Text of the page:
Tourism Extension provides resources and agents across North Carolina

Associate professor, Whitney Knollenberg and extension associate, Ann Savage are directly involved in promoting the NC Oyster Trail along with the planning and policies that facilitate sustainable tourism development throughout the state.

Associate professor, Whitney Knollenberg’s discussion on tourism in NC and the impact on the North Carolina coastal communities.

During a tour stop at Hoffman Forest in Jones and Onslow counties, Knollenberg engaged attendees with the latest economic impact measures for the NC tourism industry. She also explained how PRTM students learn about sustainable tourism and ensuring the positive impacts are felt by all stakeholders.

With coastal tourism in mind, emeritus professor Gene Brothers, shared the success of Vacation Supported Agriculture (VSA), a project led by NC State’s P1tLab and NC State Extension (Local Foods, Community Development, and Tourism Extension). The program was created to connect small farmers with new opportunities to increase farm revenue through direct sales of fresh produce to vacationers during their stay in coastal communities.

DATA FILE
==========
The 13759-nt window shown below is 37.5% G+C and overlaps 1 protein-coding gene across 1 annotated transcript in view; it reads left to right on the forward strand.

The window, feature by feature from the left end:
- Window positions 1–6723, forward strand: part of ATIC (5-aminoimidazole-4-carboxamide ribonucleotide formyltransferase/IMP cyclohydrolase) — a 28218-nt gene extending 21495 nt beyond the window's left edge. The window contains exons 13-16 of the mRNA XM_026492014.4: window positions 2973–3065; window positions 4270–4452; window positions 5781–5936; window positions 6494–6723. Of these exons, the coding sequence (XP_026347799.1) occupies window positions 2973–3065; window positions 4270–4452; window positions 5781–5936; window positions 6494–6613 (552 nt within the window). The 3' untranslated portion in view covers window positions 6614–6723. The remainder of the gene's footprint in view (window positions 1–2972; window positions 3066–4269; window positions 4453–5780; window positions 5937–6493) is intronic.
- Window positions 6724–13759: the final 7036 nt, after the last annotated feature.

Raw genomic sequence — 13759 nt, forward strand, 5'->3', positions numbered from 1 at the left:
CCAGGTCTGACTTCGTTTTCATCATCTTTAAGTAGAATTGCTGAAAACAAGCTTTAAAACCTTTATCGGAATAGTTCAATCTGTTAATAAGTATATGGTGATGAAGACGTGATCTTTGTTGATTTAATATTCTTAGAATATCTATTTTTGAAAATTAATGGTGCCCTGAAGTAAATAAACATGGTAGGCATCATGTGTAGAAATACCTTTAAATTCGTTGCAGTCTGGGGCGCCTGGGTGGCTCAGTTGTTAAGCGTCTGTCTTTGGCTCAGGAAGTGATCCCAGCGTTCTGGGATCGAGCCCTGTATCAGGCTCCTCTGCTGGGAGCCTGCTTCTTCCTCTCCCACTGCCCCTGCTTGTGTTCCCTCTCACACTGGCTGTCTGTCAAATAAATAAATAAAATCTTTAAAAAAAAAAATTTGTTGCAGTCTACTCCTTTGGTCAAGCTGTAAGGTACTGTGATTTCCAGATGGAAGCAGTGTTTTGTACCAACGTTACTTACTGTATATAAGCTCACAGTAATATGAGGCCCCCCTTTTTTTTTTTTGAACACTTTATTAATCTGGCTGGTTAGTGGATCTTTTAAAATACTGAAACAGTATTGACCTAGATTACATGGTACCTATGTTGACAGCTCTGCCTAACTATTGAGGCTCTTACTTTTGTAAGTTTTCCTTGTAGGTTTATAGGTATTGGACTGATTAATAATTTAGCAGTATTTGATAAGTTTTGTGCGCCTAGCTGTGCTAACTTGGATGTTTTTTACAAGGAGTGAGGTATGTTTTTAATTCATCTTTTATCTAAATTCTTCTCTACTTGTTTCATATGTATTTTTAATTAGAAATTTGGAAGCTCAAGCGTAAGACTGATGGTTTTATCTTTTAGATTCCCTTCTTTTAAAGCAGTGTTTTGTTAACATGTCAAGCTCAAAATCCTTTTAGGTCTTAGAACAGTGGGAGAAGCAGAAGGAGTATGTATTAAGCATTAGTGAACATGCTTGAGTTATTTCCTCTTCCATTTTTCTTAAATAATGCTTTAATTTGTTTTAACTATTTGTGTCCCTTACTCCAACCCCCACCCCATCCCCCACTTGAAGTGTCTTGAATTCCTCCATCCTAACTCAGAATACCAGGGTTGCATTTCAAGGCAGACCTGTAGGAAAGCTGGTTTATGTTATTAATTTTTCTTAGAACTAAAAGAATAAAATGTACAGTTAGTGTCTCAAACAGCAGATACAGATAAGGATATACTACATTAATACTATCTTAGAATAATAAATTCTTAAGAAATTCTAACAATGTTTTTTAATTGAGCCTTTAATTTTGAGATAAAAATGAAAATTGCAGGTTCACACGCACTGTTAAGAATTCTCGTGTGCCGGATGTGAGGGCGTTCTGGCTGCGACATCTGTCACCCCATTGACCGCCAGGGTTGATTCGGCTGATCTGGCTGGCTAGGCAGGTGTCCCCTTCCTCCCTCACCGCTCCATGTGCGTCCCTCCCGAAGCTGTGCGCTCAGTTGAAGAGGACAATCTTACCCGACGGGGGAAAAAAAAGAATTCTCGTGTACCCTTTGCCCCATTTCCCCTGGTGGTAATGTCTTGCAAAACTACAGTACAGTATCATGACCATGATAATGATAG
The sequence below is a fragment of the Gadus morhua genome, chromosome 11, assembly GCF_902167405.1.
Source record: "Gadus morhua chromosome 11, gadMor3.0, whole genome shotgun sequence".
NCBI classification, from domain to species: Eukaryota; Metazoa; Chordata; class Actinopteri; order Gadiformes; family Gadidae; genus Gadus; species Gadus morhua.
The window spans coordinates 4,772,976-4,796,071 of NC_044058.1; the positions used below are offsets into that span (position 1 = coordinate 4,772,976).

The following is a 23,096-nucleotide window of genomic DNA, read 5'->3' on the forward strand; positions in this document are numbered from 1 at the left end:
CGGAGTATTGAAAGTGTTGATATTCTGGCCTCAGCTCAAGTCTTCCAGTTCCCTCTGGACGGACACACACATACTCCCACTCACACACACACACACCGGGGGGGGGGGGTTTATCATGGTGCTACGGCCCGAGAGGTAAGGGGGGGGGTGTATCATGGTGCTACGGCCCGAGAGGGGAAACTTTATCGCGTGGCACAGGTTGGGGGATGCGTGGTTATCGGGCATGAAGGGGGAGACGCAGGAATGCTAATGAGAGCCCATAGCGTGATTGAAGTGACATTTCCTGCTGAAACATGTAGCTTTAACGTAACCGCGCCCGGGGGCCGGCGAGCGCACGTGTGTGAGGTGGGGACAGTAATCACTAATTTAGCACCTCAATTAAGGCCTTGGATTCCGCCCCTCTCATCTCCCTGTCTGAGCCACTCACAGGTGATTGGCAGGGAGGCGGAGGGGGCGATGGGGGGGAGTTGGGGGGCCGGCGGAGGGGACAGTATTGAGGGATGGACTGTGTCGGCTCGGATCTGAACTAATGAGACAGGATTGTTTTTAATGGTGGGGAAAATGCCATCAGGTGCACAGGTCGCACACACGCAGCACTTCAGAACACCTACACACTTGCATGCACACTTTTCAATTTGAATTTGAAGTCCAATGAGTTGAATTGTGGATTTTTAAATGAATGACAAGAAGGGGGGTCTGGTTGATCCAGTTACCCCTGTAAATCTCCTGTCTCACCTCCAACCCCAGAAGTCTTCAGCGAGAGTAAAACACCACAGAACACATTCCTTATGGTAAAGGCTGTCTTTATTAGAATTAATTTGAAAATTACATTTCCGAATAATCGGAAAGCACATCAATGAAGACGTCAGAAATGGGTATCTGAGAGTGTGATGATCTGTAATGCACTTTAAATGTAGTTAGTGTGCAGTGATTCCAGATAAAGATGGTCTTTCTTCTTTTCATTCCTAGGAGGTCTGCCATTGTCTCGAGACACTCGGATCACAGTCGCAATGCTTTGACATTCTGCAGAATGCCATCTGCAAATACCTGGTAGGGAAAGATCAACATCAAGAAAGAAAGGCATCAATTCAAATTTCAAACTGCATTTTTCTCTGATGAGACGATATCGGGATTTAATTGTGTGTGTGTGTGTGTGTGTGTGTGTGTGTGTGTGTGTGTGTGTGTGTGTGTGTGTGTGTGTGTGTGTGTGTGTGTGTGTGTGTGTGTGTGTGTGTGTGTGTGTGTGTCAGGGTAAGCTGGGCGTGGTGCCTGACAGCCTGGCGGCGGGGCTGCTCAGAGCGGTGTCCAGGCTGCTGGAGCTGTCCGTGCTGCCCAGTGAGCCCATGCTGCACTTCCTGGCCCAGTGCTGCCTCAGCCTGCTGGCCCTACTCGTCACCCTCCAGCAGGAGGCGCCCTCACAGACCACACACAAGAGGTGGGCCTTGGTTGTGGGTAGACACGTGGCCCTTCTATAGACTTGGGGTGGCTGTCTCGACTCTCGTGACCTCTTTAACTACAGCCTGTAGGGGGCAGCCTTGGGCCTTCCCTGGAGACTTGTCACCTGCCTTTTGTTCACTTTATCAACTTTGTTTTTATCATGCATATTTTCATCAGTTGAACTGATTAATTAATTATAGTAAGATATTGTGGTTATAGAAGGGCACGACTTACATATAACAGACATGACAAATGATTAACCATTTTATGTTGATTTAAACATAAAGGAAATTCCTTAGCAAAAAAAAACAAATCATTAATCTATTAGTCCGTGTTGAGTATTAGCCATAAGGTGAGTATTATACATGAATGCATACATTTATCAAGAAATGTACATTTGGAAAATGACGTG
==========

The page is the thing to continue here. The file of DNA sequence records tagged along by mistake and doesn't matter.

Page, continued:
Making master gardeners and protecting NC youth

This CINC tour included visits to the Craven County center in New Bern and the Lenoir County center in Kinston. A popular outreach program at most NC Cooperative Extension centers is the master gardener programs that offer information, training, and gardening classes along with a community garden for display and education.

Master gardeners in Craven county explaining how to build a keyhole garden.

Youth programs are a vital part of NC Cooperative Extension centers. From summer camps and 4-H clubs to field trips and regional activities, these centers provide resources for both youth and parents.

Medicine cases are provided at the Lenoir County center to prevent accidental ingestion of medications in homes and childcare facilities.

Tour stops also included visits to the Agromedicine Institute, Sentinenel Landscape and Hoffman Forest, and a guided tour of a master planned community in West Newbern.